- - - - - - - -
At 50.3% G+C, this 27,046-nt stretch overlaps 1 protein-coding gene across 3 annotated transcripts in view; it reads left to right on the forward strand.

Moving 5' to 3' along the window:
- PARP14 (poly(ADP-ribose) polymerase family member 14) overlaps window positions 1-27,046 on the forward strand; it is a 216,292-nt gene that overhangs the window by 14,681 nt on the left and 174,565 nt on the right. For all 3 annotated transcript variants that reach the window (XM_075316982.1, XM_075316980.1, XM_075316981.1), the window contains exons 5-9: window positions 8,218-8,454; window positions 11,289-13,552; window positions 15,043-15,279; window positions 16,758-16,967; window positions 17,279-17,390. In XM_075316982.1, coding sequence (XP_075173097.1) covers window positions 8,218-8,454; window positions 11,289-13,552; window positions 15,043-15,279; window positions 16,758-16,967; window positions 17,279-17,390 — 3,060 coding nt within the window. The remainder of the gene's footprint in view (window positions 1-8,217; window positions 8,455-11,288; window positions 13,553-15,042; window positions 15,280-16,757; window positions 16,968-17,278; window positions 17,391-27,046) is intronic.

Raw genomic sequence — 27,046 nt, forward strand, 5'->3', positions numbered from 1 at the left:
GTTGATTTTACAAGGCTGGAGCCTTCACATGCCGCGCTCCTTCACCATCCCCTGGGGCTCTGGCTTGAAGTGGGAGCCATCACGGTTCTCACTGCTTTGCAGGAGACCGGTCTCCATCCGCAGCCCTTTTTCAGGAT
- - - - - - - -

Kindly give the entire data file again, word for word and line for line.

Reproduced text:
At 50.3% G+C, this 27,046-nt stretch overlaps 1 protein-coding gene across 3 annotated transcripts in view; it reads left to right on the forward strand.

Moving 5' to 3' along the window:
- PARP14 (poly(ADP-ribose) polymerase family member 14) overlaps window positions 1-27,046 on the forward strand; it is a 216,292-nt gene that overhangs the window by 14,681 nt on the left and 174,565 nt on the right. For all 3 annotated transcript variants that reach the window (XM_075316982.1, XM_075316980.1, XM_075316981.1), the window contains exons 5-9: window positions 8,218-8,454; window positions 11,289-13,552; window positions 15,043-15,279; window positions 16,758-16,967; window positions 17,279-17,390. In XM_075316982.1, coding sequence (XP_075173097.1) covers window positions 8,218-8,454; window positions 11,289-13,552; window positions 15,043-15,279; window positions 16,758-16,967; window positions 17,279-17,390 — 3,060 coding nt within the window. The remainder of the gene's footprint in view (window positions 1-8,217; window positions 8,455-11,288; window positions 13,553-15,042; window positions 15,280-16,757; window positions 16,968-17,278; window positions 17,391-27,046) is intronic.

Raw genomic sequence — 27,046 nt, forward strand, 5'->3', positions numbered from 1 at the left:
GTTGATTTTACAAGGCTGGAGCCTTCACATGCCGCGCTCCTTCACCATCCCCTGGGGCTCTGGCTTGAAGTGGGAGCCATCACGGTTCTCACTGCTTTGCAGGAGACCGGTCTCCATCCGCAGCCCTTTTTCAGGAT